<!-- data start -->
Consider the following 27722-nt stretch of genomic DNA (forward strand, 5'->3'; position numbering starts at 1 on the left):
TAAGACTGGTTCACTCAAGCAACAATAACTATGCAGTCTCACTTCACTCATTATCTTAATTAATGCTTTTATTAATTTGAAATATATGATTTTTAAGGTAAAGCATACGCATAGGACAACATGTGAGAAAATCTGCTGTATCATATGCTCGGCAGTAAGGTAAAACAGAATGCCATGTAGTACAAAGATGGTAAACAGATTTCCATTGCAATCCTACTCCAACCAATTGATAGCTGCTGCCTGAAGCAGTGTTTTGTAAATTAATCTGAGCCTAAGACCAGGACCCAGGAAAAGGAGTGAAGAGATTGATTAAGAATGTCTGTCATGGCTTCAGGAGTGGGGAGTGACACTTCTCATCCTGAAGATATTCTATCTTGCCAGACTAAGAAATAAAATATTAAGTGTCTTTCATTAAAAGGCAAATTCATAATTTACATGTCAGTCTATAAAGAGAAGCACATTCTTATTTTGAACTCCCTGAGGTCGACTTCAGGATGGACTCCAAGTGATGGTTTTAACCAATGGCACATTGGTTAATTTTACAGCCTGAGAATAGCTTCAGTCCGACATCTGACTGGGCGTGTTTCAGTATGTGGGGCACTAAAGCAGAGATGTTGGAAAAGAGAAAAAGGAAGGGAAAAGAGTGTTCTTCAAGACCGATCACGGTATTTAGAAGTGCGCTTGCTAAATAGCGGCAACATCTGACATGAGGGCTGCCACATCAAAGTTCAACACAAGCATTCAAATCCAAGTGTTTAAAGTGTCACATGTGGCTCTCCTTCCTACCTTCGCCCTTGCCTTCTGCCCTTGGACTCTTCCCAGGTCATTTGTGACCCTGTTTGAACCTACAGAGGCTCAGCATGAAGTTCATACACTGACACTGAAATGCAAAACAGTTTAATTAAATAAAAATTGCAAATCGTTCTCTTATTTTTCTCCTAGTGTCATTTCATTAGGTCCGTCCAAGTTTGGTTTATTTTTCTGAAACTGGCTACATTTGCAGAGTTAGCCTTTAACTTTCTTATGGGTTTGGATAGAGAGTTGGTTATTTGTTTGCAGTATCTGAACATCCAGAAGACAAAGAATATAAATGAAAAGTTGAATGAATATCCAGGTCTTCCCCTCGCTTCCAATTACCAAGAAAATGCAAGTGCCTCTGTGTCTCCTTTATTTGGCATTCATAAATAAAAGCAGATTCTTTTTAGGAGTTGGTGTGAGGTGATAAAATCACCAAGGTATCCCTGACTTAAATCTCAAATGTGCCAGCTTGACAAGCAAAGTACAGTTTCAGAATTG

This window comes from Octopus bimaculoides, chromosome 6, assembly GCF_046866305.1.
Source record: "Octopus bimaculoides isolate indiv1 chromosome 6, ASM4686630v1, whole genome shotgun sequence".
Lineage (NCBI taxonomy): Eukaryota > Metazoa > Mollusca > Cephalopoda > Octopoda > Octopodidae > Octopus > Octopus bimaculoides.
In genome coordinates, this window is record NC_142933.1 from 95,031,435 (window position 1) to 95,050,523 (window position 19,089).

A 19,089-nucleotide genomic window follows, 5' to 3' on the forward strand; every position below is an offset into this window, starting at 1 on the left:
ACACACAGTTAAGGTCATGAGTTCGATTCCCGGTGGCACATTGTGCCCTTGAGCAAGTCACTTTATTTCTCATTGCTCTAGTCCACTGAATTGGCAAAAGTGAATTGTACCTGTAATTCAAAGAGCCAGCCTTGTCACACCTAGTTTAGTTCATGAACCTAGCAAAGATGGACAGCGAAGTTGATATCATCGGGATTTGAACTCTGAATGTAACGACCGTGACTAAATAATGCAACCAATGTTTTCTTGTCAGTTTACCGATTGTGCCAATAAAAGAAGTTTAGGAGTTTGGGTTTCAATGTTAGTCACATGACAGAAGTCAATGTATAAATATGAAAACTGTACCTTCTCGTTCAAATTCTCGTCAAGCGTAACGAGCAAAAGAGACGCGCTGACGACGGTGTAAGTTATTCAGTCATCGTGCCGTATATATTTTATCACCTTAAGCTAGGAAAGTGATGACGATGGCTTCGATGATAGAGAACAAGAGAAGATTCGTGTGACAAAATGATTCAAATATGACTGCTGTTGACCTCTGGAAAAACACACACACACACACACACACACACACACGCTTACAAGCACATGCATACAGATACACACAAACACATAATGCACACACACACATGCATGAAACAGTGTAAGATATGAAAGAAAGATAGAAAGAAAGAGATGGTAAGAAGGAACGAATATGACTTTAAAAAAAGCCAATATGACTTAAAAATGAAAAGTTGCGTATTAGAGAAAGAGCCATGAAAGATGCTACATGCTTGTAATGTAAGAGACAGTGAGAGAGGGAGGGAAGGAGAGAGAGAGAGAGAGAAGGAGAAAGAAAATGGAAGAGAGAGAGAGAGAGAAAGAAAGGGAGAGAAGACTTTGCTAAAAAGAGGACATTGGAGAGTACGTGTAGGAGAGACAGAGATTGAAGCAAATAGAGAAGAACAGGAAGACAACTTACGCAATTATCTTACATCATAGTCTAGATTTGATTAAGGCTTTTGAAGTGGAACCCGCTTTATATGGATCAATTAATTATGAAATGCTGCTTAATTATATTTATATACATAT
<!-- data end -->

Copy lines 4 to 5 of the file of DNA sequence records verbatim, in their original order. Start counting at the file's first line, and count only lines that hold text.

Source record: "Octopus bimaculoides isolate indiv1 chromosome 6, ASM4686630v1, whole genome shotgun sequence".
Lineage (NCBI taxonomy): Eukaryota > Metazoa > Mollusca > Cephalopoda > Octopoda > Octopodidae > Octopus > Octopus bimaculoides.